Ibityraboia caraguata Mendes & Silva-Neto, 2022

Mendes, Diego Matheus De Mello & Neto, Alberto Moreira Da Silva, 2022, The Bromeliad Blue Horn Katydid-a new genus of the Cone-headed Katydid (Orthoptera: Tettigoniidae: Conocephalinae: Copiphorini) from the Serra da Jibóia, Bahia, Brazil, Zootaxa 5155 (3), pp. 334-346 : 337-345

publication ID

https://doi.org/10.11646/zootaxa.5155.3.2

publication LSID

lsid:zoobank.org:pub:04EB220D-1DD8-494C-B92B-58CD08CFC126

DOI

https://doi.org/10.5281/zenodo.6683208

persistent identifier

https://treatment.plazi.org/id/039087D3-1354-6C05-FF1A-FAB3269AFC94

treatment provided by

Plazi

scientific name

Ibityraboia caraguata Mendes & Silva-Neto
status

sp. nov.

Ibityraboia caraguata Mendes & Silva-Neto   sp. nov.

Figures 2–11 View FIGURE 2 View FIGURE 3 View FIGURE 4 View FIGURE 5 View FIGURE 6 View FIGURE 7 View FIGURE 8 View FIGURE 9 View FIGURE 10 View FIGURE 11

Description. Holotype Male.

Thorax. Mesobasisternum triangular-shaped, anteriorly concave ( Fig. 2E View FIGURE 2 ). Lateral lobes of mesobasisternum anterolaterally convex, laterally slightly convex with small rounded projection and posteriorly straight, posterolaterally forming an angle of 90° ( Fig. 2E View FIGURE 2 ). Metabasisternum diamond-shaped ( Fig. 2E View FIGURE 2 ). Lateral lobes of mesobasisternum anterolaterally slightly convex, laterally and posteriorly straight, posterolaterally forming an angle of 70° ( Fig. 2E View FIGURE 2 ).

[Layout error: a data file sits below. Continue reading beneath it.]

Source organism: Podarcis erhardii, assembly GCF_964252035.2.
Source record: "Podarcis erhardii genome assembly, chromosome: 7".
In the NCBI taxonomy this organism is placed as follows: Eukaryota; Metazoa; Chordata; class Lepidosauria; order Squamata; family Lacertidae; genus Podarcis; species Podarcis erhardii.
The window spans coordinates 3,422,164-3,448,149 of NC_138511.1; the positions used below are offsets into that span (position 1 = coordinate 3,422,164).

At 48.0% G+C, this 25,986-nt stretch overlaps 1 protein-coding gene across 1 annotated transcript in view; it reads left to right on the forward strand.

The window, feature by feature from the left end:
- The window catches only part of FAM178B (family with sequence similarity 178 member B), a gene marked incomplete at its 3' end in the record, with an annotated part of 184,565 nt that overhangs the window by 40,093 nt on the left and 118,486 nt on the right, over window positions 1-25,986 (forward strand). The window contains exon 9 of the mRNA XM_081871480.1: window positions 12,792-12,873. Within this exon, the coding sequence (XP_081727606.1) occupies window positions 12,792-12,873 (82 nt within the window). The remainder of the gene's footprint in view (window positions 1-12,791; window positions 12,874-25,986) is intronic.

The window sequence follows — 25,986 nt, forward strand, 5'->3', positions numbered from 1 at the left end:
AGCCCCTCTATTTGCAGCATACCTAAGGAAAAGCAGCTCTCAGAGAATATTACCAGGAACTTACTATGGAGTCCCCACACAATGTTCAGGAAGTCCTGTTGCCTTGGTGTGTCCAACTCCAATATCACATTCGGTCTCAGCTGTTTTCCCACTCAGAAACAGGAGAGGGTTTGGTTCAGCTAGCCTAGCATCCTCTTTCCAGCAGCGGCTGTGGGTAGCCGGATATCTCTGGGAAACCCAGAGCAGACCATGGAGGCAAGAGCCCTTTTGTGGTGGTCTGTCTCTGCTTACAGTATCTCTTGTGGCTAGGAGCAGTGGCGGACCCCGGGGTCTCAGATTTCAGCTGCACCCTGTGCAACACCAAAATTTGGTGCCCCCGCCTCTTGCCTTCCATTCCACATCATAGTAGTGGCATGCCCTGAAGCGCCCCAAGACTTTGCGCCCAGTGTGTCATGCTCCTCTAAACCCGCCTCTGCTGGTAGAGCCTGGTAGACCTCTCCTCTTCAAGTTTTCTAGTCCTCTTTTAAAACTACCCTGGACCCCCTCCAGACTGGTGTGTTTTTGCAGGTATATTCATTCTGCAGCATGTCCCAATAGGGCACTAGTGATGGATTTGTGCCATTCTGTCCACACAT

Wings. Left stridulatory file slightly curved; teeth basal and apical minor in relation to middle teeth ( Fig. 4A View FIGURE 4 ). Total length of left stridulatory file 3 mm, greater vein width of 0.5 mm and a total of 106 teeth ( Fig. 4A View FIGURE 4 ). Right stridulatory file curved; teeth basal and apical minor in relation to middle teeth ( Fig. 4B View FIGURE 4 ). Total length file of 1.3 mm, widest vein of 0.2 mm and total of 51 teeth ( Figs. 4B View FIGURE 4 ).

Abdomen. Cercus apically forked, with the external projection curved, narrow and with acuminate apex ending in a slightly curved spine; internal projection slightly curved, with serrated inner face and acuminate apex ( Figs. 2I–J View FIGURE 2 ). Space concave between the base of stylus ( Figs. 2I–J View FIGURE 2 ).